Health and Lifestyle for the over 50s

6 Ways to Soothe a Sore Throat

Posted by The Best of Health
Categories: Health and Wellbeing /

sore-throat-206475901A sore throat is something we all experience from time to time, whether because of a cold, allergy, strained vocal cord, or some other source of irritation. Thankfully, there are plenty ways you can ease the pain at home. Try some of the following:

1) Anti-inflammatories
Anti-inflammatories are one of the most effective ways to deal with the symptoms of a sore throat, and you probably already have some in your medicine cabinet. Ibuprofen and aspirin are a couple of the most commonly used anti-inflammatory painkillers. They’ll reduce any swelling as well as offering you relief from the pain.

2) Salt Water
Salt water also reduces swelling in the throat and loosens mucus, helping to flush out irritants or bacteria. Simply dissolve half a teaspoon of salt into one cup of warm water, gargle, then spit it out. The taste may be unpleasant, but doing this a few times a day is likely to get rid of your sore throat faster.

3) Lozenges and Throat Sprays
There are plenty of lozenges and sprays which aim to offer fast relief from throat pain. Sucking on lozenges stimulates saliva production which helps to keep your throat moist, lessening the pain. Many of them also contain antiseptics to kill any germs causing throat problems, and sometimes a nasal decongestant to relieve any stuffiness – helpful if your sore throat is the result of a cold which is making it difficult to breathe out of your nose. Throat sprays also include antiseptics and a numbing agent to offer instant, though temporary, relief.

4) Cough Syrup
Even if you don’t have a cough, it might be worth tackling your sore throat with an over-the-counter cough syrup. These coat the throat, temporarily making it less sore. Remember to choose a non-drowsy formula if you’re going to be leaving the house.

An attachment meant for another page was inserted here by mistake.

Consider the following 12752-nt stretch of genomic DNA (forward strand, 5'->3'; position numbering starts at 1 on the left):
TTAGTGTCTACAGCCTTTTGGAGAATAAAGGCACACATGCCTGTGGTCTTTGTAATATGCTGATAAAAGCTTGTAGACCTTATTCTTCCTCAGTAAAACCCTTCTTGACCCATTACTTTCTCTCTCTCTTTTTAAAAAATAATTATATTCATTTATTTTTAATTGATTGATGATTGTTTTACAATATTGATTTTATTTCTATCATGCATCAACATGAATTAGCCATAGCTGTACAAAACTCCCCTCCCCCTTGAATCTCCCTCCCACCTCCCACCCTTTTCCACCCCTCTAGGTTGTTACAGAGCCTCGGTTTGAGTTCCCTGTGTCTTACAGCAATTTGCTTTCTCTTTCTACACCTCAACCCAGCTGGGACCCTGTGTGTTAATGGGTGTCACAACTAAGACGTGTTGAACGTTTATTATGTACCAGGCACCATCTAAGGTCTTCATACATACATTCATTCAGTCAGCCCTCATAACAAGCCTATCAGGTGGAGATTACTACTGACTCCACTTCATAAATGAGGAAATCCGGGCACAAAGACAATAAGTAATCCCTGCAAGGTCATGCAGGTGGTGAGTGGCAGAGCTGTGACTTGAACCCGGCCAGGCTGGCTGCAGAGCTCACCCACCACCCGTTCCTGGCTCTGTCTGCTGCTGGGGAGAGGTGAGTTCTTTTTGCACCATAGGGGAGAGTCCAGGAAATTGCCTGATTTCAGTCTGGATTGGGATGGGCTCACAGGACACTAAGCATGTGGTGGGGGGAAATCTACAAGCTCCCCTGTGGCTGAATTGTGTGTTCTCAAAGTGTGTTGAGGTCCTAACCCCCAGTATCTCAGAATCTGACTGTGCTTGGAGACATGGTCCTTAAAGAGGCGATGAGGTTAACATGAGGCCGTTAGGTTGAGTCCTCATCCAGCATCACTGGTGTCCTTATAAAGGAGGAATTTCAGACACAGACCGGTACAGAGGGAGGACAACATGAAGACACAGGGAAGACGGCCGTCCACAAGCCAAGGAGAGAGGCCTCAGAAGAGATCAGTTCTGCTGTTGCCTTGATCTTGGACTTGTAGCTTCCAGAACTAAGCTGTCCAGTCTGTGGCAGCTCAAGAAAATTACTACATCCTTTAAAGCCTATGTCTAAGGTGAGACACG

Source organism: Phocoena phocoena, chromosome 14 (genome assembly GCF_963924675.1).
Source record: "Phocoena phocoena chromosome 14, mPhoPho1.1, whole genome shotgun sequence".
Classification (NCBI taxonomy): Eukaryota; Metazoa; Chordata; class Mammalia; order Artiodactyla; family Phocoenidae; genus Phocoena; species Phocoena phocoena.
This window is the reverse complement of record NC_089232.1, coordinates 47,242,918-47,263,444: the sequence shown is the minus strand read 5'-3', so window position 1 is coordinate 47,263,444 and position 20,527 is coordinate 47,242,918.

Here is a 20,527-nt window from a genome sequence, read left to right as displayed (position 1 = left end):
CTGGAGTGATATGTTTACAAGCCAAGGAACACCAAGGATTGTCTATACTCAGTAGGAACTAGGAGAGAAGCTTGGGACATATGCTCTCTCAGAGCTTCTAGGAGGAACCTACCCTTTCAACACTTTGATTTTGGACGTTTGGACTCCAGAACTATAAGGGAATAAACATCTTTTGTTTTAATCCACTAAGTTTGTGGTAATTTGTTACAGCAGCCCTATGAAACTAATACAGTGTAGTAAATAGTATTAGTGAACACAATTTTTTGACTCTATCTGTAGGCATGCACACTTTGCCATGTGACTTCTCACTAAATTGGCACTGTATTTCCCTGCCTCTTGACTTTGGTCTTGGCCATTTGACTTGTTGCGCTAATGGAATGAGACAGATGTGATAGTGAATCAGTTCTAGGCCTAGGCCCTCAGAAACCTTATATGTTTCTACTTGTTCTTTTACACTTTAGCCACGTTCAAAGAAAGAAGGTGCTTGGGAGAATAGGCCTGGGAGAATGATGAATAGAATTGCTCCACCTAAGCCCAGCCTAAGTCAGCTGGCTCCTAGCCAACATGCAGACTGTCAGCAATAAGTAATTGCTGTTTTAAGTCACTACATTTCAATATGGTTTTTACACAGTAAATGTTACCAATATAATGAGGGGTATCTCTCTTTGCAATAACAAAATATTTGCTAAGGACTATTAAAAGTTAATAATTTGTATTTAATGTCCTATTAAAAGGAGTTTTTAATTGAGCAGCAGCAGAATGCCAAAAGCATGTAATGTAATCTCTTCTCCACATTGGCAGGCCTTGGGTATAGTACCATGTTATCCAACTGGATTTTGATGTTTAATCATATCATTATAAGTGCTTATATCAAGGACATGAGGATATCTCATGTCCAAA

5) Fluids
Staying hydrated is always important, so a sore throat is just one more reason to drink plenty of fluids. If you’re dehydrated, your body won’t produce enough saliva and mucus to keep your throat naturally lubricated, so make sure you’re getting plenty of fluids. In fact, you should be drinking even more than you normally would, in order to minimise the pain. You don’t have to stick to just water – hot drinks can be just as helpful as cold ones. Tea, for example, can be very soothing, and many types contain antioxidants which are thought to help ward off infection.

6) Soup
Eating can be difficult when you have a sore throat, so try swapping some solids for soups. As well as being easier to swallow, some soups contain levels of salt which are believed to have an anti-inflammatory effect. Chicken soup in particular is considered to have mild anti-inflammatory properties which help people to overcome sore throats and colds.

The aim of most of these methods is to keep your sore throat lubricated. This will reduce the pain and, in many cases, help it to heal faster. Most sore throats come and go quickly without the need for medical help, but you should make an appointment with your GP if your symptoms have not improved for over a week.

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